Theorizing the Quantified Self

Postgraduate Conference

Life Writing in the Digital Age: Quantification, Optimization, and the Self

29 Sep, 2017

Theorizing the Quantified Self

Chair: Juliane Strätz

Unlock your human potential

Personal Genomics, Self-Optimization and Life Writing

For a long time the genome was seen as the “code of life,” a blueprint, recipe for who we are – the ultimate form of life writing, written not in text but in sequences of molecules. While in biology this form of genetic determinism has been renounced in favor of a more complex view, in popular culture and imagination a simplified version of the genome still seems to persist. The completion of the Human Genome Project – the highly publicized attempt to crack “the book of life” – and the following advances in sequencing technology, set the groundwork for what is now known as personal genomics, a 21st century molecular version of the “Quantified Self.” In personal genomics, DNA tests are marketed directly to consumers that promise insights about heredity and ancestry, disease carrier status and health risks, as well as fitness and nutrition dispositions. Such lifestyle genetic tests promise a more profound knowledge of one´s own biology and self and can be used as guidelines for “responsible” choices. Companies like MyInnerGo or DNAfit – from whose tagline the title for this paper is borrowed – offer exactly that: They process the consumers´ DNA and provide them with detailed information about what diets they should stick to, which kinds of sports they are predisposed for, or how well they recover from exercise. Such tests cannot just change the way people think about themselves by reducing their bodies to sets of genetic data, but also offer new avenues of self-optimization (in line with the ideas of the “Quantified Self” movement). Using the aforementioned examples, this paper will analyze how personal genomics changes the way consumers narrate their biological identity and predispositions and how they use their newly gained insights to shape and modify their bodies.

Mirjam Grewe-Salfeld, M.A. Universität Potsdam,

‘Likes’ and the ‘Wicked Problem’

An Ecocritical Reading of Stories in the Social Media, Self-Quantification and Gamification

“What is wrong with us?” Naomi Klein asks in This Changes Everything that facing the threats of climate change, “large parts of humanity are, quite consciously, continuing down the same road” (15). Ecocritics have repeatedly pointed out that this depends on the way climate change has been communicated as well as on the fact that it is a ‘wicked problem’, a complex problem that has many (interconnected) causes. Psychological theories of emotional, temporal, spatial and uncertainty distance explain why we act more promptly on behalf of ‘dangers’ that seem more imminent than climate change and of people we encounter in our daily lives than of the workers who make our products. ‘Storytelling’, e.g. different forms of ‘life writing’, in the social media, often by NGOs, is being used to reduce these distances, and self-tracking can help people to reduce their footprint. Much of the ‘storytelling’ that surrounds people in consumer societies, however, serves to keep the discourses that perpetuate overconsumption and connected with it neocolonial exploitation and climate change going. Large amounts of money are invested in advertising, for instance through influencers’ ‘life and consumption stories’ or targeted advertising on facebook, seen within the stream of friends’ ‘real life’ stories. In focusing merely on the perfection of the self, disconnected from others and the planet, many forms of self-tracking also further a looking away from climate change and neocolonialism. Beginning with a brief delineation of my theoretical approach, this paper will present exemplary analyses of the cognitive effects of both kinds of ‘storytelling’ – those that keep humanity emotionally and intellectually hooked on the destructive patterns of overconsumption, self-centred-optimization and exploitation as well as those that subvert these, inspire prosocial and more sustainable behaviour and emphasize the interconnectedness of selves. As last year has shown, our ‘likes’ are a very political act.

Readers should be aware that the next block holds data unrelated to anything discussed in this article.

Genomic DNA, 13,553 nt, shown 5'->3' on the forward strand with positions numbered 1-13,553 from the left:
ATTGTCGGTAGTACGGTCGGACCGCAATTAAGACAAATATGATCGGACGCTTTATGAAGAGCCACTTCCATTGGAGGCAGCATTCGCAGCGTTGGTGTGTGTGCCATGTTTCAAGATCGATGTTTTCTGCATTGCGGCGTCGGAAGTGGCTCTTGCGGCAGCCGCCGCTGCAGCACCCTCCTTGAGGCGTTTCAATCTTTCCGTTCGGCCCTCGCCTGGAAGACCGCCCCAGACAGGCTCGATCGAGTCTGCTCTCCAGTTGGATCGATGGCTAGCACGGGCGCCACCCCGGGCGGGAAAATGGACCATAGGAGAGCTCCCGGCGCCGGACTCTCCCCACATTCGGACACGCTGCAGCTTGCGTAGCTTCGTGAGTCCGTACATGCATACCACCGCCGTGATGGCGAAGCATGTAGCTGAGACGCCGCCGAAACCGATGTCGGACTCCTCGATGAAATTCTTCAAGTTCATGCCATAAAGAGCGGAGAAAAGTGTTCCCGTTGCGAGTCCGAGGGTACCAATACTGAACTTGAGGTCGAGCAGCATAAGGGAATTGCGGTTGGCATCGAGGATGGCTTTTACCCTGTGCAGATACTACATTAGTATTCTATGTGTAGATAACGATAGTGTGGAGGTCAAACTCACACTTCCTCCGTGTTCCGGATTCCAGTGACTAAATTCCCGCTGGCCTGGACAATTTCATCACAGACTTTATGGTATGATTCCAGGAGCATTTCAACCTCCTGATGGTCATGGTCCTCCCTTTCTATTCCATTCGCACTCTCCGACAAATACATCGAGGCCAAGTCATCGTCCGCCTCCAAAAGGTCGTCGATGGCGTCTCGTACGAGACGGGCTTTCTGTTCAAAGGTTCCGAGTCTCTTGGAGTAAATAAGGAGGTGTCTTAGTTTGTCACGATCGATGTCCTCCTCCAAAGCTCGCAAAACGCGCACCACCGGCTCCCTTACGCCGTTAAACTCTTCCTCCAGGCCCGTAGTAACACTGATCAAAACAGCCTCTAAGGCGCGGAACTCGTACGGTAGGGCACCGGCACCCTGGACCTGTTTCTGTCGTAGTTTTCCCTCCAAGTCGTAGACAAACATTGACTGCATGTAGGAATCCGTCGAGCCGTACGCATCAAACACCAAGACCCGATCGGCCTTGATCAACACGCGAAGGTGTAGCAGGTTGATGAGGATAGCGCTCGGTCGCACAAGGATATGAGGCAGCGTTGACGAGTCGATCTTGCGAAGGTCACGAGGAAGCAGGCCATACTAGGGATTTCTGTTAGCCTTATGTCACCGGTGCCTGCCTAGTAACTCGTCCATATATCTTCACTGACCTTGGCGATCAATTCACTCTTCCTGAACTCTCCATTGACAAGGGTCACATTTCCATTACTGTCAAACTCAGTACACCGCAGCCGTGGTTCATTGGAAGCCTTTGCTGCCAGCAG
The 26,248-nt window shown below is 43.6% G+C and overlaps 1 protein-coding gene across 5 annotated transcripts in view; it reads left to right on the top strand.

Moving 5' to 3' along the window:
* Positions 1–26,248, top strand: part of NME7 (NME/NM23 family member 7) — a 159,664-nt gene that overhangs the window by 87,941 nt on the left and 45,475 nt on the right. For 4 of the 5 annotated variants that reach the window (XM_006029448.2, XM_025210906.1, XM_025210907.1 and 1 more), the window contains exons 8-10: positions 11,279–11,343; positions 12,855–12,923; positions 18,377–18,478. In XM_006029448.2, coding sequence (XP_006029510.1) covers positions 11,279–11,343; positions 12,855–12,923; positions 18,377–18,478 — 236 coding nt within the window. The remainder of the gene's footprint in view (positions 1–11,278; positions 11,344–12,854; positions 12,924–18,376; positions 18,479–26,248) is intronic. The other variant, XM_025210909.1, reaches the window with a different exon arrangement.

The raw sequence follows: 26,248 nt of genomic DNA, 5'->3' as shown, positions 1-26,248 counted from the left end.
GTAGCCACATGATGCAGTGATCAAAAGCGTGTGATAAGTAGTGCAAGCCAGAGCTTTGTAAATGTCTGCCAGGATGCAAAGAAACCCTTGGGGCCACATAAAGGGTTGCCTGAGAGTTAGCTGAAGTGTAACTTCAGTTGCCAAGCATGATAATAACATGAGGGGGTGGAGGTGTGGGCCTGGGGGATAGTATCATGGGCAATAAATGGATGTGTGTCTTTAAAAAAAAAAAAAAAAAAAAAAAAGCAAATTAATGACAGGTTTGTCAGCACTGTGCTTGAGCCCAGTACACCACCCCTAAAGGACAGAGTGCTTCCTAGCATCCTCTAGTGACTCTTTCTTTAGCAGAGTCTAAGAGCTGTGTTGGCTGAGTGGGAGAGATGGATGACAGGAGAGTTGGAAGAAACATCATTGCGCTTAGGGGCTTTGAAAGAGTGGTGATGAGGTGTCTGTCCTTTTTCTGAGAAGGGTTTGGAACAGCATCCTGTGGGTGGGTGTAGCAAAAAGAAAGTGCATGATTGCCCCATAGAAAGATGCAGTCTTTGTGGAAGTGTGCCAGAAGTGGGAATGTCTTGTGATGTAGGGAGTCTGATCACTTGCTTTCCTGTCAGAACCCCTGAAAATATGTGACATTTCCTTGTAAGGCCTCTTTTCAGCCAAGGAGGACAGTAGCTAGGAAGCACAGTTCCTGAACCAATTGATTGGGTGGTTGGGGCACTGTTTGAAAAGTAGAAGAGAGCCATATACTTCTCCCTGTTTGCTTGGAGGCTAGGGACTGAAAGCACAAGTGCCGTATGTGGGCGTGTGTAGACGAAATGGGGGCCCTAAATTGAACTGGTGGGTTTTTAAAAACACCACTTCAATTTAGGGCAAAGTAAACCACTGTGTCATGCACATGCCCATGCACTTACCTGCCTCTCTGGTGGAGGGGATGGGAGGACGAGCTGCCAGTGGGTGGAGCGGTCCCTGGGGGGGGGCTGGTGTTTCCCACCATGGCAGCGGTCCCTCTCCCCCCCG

Dr. Sarah Säckel, University of Stuttgart,

Deus ex Data

Forgive me Data because I have sinned

Quantified Self movement has transformed itself into a new kind of datadriven religion in which the body is related as weak and sick and where data allows to
reach the purest body optimization that will finally lead us to the best ourselves. Self trackers gather into communities in which to expose their sins (…I drink too much coffee, I smoke tobacco, I haven’t been running…) and in which the ultimately aim is the redemption and the overcome of the unperfected body into a re-new self. Therefore, we are facing a new era in which the paradigm of deus ex machina has been co-modify into deus ex data. Biometric devices, massive algorithms knows the ultimately truth about ourselves and help us to reach the greek dogma of Know Thyself (gnothi seauton) in the era of the data-centric view. “Answers will come if you get enough data” said a participant during the last Global Conference. The pursuit of health, happiness and empowerment is conducted by the data that our body generates. Quantified Self promises to fulfil theses aspirations. However, is it possible to conceive the body through its metricization? The aim of this paper is to expose the current practises of body optimisation through self-tracking and how through different practises like speculative design can help us to rethink the place of the body in this future optimization, paying special attention to the project presented at QSGlobal 2017 “Prototype for Interactive Underwear” and that can be visited here

Alicia de Manuel Lozano, PhD student at Philosophy Department Universitat Autònoma de Barcelona,